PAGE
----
*All baptisms took place on the river—right in the village
[Page 9]
During the 2 yrs. father was in Russia—1921-23—my brother Bill was born. He was about a year old when we came here in 1923.
Once again we came to our Aunt Wasky’s and lived there for 2 yrs. with them. Alex Wasky + wife + their baby came with us so there were 3 families living in that house. During that time father remodelled the middle of that big old 2 story [sic] house—made more bedrooms etc. But Alex couldn’t get work so he decided to go to Windsor. He got a job with Ford + later moved to the States. His baby died here in Ft. Wm. Shortly after + Alex’s wife Alex[illegible] went to join her husband in Windsor.
In 1925 father built our house on Francis St. ((1001) its [sic] still there.) my sister, Nina, your Mom was born soon in that old house of Wasky’s [sic]. She has a picture of it. I was married in 1940 + we lived in Port Arthur but in 1942 father built the house on Amelia St. For the first time they had in-door plumbing etc.
The Ukrainian’s [sic] had their meetings in homes for many years—gonig downtown to the First Baptist on Communion Sunday. I remember going with father.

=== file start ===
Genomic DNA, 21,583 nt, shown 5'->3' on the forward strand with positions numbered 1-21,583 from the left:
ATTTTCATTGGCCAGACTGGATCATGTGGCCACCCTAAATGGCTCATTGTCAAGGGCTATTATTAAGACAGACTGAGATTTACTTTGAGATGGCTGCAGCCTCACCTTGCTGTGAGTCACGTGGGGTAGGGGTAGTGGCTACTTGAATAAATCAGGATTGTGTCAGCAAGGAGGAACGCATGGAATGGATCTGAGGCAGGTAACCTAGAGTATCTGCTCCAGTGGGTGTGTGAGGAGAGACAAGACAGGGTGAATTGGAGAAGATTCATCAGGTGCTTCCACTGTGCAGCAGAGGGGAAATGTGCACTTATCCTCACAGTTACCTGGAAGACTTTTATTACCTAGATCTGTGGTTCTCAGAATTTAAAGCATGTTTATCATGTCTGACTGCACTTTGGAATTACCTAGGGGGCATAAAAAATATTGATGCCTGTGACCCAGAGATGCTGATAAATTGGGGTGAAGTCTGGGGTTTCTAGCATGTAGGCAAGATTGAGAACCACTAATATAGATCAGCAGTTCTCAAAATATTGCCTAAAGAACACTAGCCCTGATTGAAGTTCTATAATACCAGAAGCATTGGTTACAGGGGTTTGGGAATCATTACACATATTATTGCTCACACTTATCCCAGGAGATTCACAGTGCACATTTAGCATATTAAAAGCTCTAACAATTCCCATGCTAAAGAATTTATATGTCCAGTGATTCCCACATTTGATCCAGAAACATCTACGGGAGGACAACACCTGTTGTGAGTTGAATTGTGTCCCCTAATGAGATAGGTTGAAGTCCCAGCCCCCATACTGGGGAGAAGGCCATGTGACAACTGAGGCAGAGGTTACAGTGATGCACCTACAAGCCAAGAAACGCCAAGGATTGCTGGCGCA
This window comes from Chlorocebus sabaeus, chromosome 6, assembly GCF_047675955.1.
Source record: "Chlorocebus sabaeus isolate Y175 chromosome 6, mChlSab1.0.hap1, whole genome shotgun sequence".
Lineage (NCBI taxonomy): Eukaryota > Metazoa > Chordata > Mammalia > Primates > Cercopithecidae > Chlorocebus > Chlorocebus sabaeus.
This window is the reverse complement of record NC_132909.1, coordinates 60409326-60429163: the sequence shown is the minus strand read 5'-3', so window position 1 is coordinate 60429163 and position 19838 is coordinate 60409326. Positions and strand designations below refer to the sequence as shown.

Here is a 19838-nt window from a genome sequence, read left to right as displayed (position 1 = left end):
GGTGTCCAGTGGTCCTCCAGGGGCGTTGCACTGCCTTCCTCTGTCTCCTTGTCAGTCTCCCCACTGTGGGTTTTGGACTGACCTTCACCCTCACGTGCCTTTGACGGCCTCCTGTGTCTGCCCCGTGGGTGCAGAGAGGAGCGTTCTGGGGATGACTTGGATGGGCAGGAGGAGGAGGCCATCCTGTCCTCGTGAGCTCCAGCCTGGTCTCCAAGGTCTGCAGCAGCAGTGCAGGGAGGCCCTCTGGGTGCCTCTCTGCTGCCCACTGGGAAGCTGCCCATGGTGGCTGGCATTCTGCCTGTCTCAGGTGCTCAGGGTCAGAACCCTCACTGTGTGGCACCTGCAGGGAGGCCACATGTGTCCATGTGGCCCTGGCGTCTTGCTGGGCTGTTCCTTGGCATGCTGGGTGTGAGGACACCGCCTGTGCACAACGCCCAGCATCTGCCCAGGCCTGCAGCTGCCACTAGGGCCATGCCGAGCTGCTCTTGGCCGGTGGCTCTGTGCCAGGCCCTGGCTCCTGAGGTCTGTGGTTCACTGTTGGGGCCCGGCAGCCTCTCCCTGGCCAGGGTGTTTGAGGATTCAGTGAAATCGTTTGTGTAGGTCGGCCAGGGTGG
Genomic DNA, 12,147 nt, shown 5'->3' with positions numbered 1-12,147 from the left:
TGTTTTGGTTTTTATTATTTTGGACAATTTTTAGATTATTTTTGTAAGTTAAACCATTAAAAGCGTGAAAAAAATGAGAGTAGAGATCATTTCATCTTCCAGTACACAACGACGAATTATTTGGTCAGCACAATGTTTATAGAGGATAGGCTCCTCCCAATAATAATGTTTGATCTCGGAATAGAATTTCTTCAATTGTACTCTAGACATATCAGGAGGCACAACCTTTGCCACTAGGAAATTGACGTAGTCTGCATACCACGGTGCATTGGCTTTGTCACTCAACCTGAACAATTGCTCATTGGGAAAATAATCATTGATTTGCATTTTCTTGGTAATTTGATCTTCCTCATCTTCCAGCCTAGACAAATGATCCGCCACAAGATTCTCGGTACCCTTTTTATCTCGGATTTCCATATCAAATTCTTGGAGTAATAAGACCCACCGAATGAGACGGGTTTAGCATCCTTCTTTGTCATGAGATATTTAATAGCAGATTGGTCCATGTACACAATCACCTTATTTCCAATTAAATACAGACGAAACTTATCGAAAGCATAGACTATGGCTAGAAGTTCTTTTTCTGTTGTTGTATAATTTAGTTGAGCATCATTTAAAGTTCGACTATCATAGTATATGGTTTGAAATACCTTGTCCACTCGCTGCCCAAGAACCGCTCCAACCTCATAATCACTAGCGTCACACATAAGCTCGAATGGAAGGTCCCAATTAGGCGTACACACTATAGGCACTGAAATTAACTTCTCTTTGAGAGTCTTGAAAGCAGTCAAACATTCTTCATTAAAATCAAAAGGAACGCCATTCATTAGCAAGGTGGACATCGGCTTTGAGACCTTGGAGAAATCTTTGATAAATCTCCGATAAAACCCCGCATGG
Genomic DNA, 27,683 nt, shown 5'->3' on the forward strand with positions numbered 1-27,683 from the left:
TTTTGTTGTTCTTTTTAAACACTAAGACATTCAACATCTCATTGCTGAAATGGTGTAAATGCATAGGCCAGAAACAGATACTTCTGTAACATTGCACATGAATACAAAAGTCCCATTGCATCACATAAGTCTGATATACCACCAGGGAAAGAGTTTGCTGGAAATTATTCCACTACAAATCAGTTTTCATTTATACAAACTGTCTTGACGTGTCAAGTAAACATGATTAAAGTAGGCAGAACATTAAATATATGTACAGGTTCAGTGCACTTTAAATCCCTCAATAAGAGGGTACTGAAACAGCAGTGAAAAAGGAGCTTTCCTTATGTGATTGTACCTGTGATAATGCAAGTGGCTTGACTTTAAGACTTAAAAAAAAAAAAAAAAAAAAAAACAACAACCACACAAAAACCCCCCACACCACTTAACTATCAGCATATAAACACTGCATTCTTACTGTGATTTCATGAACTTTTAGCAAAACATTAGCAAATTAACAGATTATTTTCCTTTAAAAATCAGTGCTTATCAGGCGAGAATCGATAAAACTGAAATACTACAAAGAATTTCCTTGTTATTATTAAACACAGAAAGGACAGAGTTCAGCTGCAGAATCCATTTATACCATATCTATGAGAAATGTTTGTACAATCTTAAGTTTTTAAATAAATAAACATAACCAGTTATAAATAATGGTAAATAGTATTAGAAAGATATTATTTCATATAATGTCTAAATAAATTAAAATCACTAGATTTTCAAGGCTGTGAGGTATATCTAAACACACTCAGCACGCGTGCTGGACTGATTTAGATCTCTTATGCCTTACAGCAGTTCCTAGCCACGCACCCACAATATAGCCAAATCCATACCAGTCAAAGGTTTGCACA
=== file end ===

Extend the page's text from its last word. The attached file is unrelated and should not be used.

There in Westfort we had Sunday School in the afternoons. My cousins attended so of course I went along + am still there since 1923. It was 1929 that I joined the church. But that is another story.
PS. Mr. Lupa married Mr. Tarnowski’s sister Catherine.


[1] Fred Borschow died on November 22, 1977 in Vancouver, British Columbia, aged 77. 

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If you’ve made it this far, congratulations! The key to unlocking this mystery is learning more about the Borschow family, which is where the investigation is headed next. Stay tuned! This is gonna be fun.

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6 thoughts on “Discovering My Inner Jew, Part I: My Great Aunt’s Written History

  1. Geneaology is fascinating. I enjoy it greatly. Turns out I'm related to Mormons. lots of 'em. My Great Grandfather hated the life, so he left Utah for St. Louis and became a Doctor.